President George W. Bush seems to be in legacy-shaping mode. During a speech at the Ashbrook Center in Cincinnati today, he touted his record on appointing conservative federal judges who, he says, do not legislate from the bench.
Noting that one third of current federal jurists are his appointees, Bush said “few issues are more hotly debated or have a more lasting impact on our country” than the appointment and confirmation of federal judges. As of today, the Senate has confirmed 61 Circuit Court judges and 261 District Court judges nominated by Bush, according to the White House.
Topping the list of judicial nominees he’s so proud of were Chief Justice John G. Roberts, Jr. and Justice Samuel Alito, Jr., whom Bush called “outstanding judges.” Bush made his comments as Roberts and Alito sat in the Supreme Court building listening to the first oral arguments of the term today.
“Our founders gave the judicial branch enormous power,” Bush said. “It is the only branch of government whose officers are unelected. That means judges on the federal bench must exercise their power prudently – cautiously – you might even say, conservatively. And that means that the selection and confirmation of good judges should be a high priority for every American.”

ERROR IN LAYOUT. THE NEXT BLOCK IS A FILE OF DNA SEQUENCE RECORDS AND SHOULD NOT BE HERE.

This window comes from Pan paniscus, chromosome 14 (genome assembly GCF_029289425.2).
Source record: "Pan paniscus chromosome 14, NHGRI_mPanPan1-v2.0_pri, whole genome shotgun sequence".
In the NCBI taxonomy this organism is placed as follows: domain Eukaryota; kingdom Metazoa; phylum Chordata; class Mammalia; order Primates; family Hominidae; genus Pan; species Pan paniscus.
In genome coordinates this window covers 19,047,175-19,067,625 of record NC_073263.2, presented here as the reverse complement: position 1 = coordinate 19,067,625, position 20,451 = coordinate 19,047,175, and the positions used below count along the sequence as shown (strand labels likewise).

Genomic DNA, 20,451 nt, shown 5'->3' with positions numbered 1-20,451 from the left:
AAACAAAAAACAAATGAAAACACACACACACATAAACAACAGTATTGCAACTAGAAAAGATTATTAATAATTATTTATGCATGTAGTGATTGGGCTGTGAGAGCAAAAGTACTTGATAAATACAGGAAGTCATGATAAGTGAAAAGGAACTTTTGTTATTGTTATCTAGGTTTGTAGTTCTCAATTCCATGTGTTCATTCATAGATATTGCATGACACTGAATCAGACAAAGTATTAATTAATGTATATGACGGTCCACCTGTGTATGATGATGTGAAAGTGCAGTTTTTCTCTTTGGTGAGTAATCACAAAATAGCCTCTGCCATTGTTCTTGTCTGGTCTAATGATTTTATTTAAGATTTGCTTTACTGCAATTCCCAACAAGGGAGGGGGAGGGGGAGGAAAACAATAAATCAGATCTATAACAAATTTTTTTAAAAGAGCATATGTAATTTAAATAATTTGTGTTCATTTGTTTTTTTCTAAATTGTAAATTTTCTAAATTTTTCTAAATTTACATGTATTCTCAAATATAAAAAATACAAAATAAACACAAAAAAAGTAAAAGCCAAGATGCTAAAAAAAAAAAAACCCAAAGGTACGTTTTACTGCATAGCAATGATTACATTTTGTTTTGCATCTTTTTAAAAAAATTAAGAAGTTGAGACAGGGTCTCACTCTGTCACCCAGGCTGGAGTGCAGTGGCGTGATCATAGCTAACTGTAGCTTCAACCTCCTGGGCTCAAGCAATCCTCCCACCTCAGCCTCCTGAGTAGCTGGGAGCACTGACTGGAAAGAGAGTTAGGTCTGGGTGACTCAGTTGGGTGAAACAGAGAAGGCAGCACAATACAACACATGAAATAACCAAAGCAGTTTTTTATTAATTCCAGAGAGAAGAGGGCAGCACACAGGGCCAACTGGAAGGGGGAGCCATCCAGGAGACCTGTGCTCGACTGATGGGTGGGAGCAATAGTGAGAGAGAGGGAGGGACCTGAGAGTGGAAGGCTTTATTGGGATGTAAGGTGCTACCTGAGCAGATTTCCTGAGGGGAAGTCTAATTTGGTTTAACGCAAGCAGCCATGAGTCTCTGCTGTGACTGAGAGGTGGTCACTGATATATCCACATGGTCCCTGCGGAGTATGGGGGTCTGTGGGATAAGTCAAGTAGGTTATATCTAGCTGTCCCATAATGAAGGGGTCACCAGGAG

Although he did not mention presidential candidates Sens. John McCain and Barack Obama in his remarks, Bush made the comments during an appearance in Ohio, a key battle state in next month’s election.
Bush also called on the Senate to vote on his nominees for the remaining 34 judicial vacancies in the federal circuit and district courts – something not likely to happen in the waning days of the bush administration and with a Democratic-controlled Congress.